Social Anxiety is a very real and crippling thing.

It can cause you to make choices that you ordinarily wouldn’t. The toughest person in the world might be too afraid to go into a grocery store and talk to a cashier for fear of embarrassing himself. That is a classic, identifiable symptom of the disorder.

I didn’t know. I finally did some research when I started to notice patterns in my life and in my family of things we were failing to do that most people took for granted. Some of us have pretty much beat it. Many others never will.

Shame and Withdrawal

I forgot about the coat, but I never forgot that I didn’t take my ACT test for college because I was afraid that I wouldn’t know where to sharpen my pencils. There’s a lot of shame that goes along with the crippling fear.

People who don’t understand (which is most of the general population including people inflicted with the social anxiety themselves) hurl judgment at you, like, “Why doesn’t the boy get a job like everybody else?” and other perfectly reasonable questions that don’t have reasonable answers from someone who couldn’t even ask where to sharpen her pencils.

The Catalyst for Change

I don’t have the solution, but I know this is a real thing. I’ve watched many members of my family struggle with it through the years. The turning point for me was knowing I didn’t take that test, and I had to lie to Mama for the first time in my life. I couldn’t find a way to just skirt the truth.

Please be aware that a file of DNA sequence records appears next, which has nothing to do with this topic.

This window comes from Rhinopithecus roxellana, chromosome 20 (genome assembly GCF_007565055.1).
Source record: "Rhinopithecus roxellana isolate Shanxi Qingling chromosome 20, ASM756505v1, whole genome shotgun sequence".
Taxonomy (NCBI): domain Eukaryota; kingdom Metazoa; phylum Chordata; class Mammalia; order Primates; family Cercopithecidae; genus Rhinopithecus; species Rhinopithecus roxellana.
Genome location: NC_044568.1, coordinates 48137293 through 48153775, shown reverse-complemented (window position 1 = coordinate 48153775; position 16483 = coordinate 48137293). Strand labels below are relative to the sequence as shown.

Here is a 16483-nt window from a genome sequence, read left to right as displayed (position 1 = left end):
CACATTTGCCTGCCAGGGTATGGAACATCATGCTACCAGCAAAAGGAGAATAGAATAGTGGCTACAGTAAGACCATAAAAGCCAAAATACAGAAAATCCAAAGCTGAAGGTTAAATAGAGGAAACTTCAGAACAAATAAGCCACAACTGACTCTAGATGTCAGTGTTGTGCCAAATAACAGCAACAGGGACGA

I looked at what my future would be like if I kept denying myself opportunities because I was afraid. I decided I was more afraid to get to the end of my life having not done all the things than to go ahead and try.

Photo by Andrew Kondrakov on Unsplash

I can’t say that the anxiety doesn’t still win a battle or two, but I know it will never win the war. I don’t consider this courage–just the other side of fear. They call it “doing it scared.” To me it’s like closing your eyes and backing up. Whatever happens, happens.

I can’t go back and change anything–not my past as a child nor my past with my child. I can only go forward and try to do better. I know that I will be watching more closely to see if someone is needing protection. Hopefully I will be able to share my story with them and maybe give them some hope that it doesn’t always have to be this way.

As for my son, I take comfort in the fact that he lived his life on his own terms, even though he was afraid. He was a writer (something else I passed down), and I found an accurate description of his struggle in one of his notebooks.

First, a whole page of the words “I’m sorry….I’m sorry…I’m sorry…”, as if apologizing for all the ways he thought he didn’t measure up. Then he wrote the best description of himself that anyone ever could. Whether the world finds it appropriate or not, in the end, we put it on his headstone.

“I’m not sorry, I’m Mikey.”

If you’d like to check this post out on Medium just to see how cool it looks, click here!